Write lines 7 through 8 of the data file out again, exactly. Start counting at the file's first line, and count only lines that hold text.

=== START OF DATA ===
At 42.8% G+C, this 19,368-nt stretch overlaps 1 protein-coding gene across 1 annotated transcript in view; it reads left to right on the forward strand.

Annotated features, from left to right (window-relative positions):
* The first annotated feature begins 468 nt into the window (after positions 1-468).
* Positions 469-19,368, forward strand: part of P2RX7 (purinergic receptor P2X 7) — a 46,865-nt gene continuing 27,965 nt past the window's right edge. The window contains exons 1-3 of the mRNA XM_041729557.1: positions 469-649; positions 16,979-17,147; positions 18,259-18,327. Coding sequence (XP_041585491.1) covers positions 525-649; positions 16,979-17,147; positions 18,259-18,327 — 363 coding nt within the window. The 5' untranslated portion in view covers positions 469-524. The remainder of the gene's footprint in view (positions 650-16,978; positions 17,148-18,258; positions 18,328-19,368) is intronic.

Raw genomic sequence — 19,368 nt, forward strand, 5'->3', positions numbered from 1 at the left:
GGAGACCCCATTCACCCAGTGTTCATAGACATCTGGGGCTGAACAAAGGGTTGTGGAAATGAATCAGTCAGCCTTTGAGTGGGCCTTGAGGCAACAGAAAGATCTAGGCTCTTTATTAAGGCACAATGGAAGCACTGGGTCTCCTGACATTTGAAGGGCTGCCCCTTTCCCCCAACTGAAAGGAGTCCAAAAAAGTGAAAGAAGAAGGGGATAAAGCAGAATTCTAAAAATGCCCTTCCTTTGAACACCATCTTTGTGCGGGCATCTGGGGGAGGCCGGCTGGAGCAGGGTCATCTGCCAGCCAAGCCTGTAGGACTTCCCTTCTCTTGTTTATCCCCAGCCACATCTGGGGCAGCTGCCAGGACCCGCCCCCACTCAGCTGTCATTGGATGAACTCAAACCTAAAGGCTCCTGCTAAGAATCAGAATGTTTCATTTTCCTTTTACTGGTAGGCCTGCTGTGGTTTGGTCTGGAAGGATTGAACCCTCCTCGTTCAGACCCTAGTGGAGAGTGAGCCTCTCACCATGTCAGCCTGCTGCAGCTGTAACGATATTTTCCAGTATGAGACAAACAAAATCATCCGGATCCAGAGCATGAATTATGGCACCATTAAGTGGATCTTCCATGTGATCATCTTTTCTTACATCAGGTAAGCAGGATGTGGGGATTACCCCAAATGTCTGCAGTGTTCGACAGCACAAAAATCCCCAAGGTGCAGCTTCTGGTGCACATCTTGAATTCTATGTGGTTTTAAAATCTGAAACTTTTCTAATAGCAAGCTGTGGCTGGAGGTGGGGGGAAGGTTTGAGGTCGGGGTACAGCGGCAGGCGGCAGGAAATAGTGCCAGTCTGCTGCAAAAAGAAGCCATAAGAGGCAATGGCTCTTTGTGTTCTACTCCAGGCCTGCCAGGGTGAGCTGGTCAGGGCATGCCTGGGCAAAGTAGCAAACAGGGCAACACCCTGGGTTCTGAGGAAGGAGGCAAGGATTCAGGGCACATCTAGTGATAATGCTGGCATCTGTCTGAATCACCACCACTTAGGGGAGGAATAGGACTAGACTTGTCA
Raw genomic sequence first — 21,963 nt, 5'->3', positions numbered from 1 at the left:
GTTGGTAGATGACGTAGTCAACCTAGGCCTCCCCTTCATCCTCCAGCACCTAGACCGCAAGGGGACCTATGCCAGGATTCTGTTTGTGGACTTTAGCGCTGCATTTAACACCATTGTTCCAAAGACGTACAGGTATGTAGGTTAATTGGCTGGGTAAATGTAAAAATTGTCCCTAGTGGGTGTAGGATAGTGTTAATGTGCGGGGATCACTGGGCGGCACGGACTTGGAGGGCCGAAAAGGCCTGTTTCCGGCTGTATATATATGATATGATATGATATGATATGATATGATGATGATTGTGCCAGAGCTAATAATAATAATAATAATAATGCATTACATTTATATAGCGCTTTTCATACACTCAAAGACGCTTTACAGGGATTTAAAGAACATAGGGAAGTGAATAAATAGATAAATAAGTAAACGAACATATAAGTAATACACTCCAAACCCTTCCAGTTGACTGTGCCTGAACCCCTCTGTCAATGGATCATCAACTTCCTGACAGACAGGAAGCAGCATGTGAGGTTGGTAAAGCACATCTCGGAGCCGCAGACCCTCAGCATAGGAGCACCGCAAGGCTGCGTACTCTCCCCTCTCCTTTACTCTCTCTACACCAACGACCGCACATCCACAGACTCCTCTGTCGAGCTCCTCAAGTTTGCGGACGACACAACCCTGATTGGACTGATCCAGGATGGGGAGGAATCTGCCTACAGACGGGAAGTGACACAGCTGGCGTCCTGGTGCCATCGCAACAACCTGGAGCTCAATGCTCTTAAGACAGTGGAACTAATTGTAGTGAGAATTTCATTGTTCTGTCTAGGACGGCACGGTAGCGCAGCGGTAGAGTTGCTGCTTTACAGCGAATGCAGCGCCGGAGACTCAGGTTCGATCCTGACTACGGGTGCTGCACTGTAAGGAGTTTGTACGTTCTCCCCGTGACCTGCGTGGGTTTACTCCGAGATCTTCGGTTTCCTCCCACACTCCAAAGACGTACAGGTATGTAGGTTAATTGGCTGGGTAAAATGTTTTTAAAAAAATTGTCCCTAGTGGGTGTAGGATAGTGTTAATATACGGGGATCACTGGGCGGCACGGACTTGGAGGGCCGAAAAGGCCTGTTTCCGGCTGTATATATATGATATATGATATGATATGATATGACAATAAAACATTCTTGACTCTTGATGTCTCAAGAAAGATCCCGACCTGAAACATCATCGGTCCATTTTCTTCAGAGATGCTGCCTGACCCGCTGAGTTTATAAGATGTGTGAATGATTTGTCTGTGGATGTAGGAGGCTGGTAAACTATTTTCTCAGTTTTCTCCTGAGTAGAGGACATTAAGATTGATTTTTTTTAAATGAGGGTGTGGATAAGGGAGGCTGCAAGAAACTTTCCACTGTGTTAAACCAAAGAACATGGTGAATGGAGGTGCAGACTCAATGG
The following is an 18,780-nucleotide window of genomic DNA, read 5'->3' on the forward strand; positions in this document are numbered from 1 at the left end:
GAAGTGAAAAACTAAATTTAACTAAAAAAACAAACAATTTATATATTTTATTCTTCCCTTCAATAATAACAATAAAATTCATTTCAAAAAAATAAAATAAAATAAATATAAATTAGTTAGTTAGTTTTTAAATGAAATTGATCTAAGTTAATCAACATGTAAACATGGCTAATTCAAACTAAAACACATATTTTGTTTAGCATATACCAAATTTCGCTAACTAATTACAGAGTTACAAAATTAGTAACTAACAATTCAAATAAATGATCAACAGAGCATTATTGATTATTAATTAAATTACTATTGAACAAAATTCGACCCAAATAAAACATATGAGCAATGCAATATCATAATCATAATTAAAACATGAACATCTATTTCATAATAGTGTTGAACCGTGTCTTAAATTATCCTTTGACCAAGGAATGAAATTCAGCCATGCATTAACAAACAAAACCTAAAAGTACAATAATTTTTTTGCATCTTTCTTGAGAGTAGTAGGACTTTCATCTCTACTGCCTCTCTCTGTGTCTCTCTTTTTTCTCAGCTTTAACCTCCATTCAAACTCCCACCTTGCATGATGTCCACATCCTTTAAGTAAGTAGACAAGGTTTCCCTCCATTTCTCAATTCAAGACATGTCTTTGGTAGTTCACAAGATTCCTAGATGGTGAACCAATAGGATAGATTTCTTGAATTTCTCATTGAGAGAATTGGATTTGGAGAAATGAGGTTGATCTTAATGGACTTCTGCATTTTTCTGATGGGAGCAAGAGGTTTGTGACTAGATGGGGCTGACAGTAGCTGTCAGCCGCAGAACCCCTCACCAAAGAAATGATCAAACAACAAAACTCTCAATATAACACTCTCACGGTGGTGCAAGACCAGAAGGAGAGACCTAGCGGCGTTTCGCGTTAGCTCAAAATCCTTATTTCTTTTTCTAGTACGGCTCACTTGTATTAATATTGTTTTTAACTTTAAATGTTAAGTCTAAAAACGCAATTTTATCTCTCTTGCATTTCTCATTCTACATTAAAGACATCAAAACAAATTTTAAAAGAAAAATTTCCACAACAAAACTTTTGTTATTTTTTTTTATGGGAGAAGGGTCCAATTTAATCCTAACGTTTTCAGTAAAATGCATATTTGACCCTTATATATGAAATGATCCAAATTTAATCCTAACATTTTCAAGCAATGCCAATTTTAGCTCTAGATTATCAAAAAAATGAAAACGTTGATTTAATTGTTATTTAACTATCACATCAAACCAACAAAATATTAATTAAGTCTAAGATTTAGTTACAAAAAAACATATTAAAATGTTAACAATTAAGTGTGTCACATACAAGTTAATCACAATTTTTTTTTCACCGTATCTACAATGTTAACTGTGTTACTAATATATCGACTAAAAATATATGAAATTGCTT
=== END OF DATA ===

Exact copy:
Raw genomic sequence first — 21,963 nt, 5'->3', positions numbered from 1 at the left:
GTTGGTAGATGACGTAGTCAACCTAGGCCTCCCCTTCATCCTCCAGCACCTAGACCGCAAGGGGACCTATGCCAGGATTCTGTTTGTGGACTTTAGCGCTGCATTTAACACCATTGTTCCAAAGACGTACAGGTATGTAGGTTAATTGGCTGGGTAAATGTAAAAATTGTCCCTAGTGGGTGTAGGATAGTGTTAATGTGCGGGGATCACTGGGCGGCACGGACTTGGAGGGCCGAAAAGGCCTGTTTCCGGCTGTATATATATGATATGATATGATATGATATGATATGATGATGATTGTGCCAGAGCTAATAATAATAATAATAATAATGCATTACATTTATATAGCGCTTTTCATACACTCAAAGACGCTTTACAGGGATTTAAAGAACATAGGGAAGTGAATAAATAGATAAATAAGTAAACGAACATATAAGTAATACACTCCAAACCCTTCCAGTTGACTGTGCCTGAACCCCTCTGTCAATGGATCATCAACTTCCTGACAGACAGGAAGCAGCATGTGAGGTTGGTAAAGCACATCTCGGAGCCGCAGACCCTCAGCATAGGAGCACCGCAAGGCTGCGTACTCTCCCCTCTCCTTTACTCTCTCTACACCAACGACCGCACATCCACAGACTCCTCTGTCGAGCTCCTCAAGTTTGCGGACGACACAACCCTGATTGGACTGATCCAGGATGGGGAGGAATCTGCCTACAGACGGGAAGTGACACAGCTGGCGTCCTGGTGCCATCGCAACAACCTGGAGCTCAATGCTCTTAAGACAGTGGAACTAATTGTAGTGAGAATTTCATTGTTCTGTCTAGGACGGCACGGTAGCGCAGCGGTAGAGTTGCTGCTTTACAGCGAATGCAGCGCCGGAGACTCAGGTTCGATCCTGACTACGGGTGCTGCACTGTAAGGAGTTTGTACGTTCTCCCCGTGACCTGCGTGGGTTTACTCCGAGATCTTCGGTTTCCTCCCACACTCCAAAGACGTACAGGTATGTAGGTTAATTGGCTGGGTAAAATGTTTTTAAAAAAATTGTCCCTAGTGGGTGTAGGATAGTGTTAATATACGGGGATCACTGGGCGGCACGGACTTGGAGGGCCGAAAAGGCCTGTTTCCGGCTGTATATATATGATATATGATATGATATGATATGACAATAAAACATTCTTGACTCTTGATGTCTCAAGAAAGATCCCGACCTGAAACATCATCGGTCCATTTTCTTCAGAGATGCTGCCTGACCCGCTGAGTTTATAAGATGTGTGAATGATTTGTCTGTGGATGTAGGAGGCTGGTAAACTATTTTCTCAGTTTTCTCCTGAGTAGAGGACATTAAGATTGATTTTTTTTAAATGAGGGTGTGGATAAGGGAGGCTGCAAGAAACTTTCCACTGTGTTAAACCAAAGAACATGGTGAATGGAGGTGCAGACTCAATGG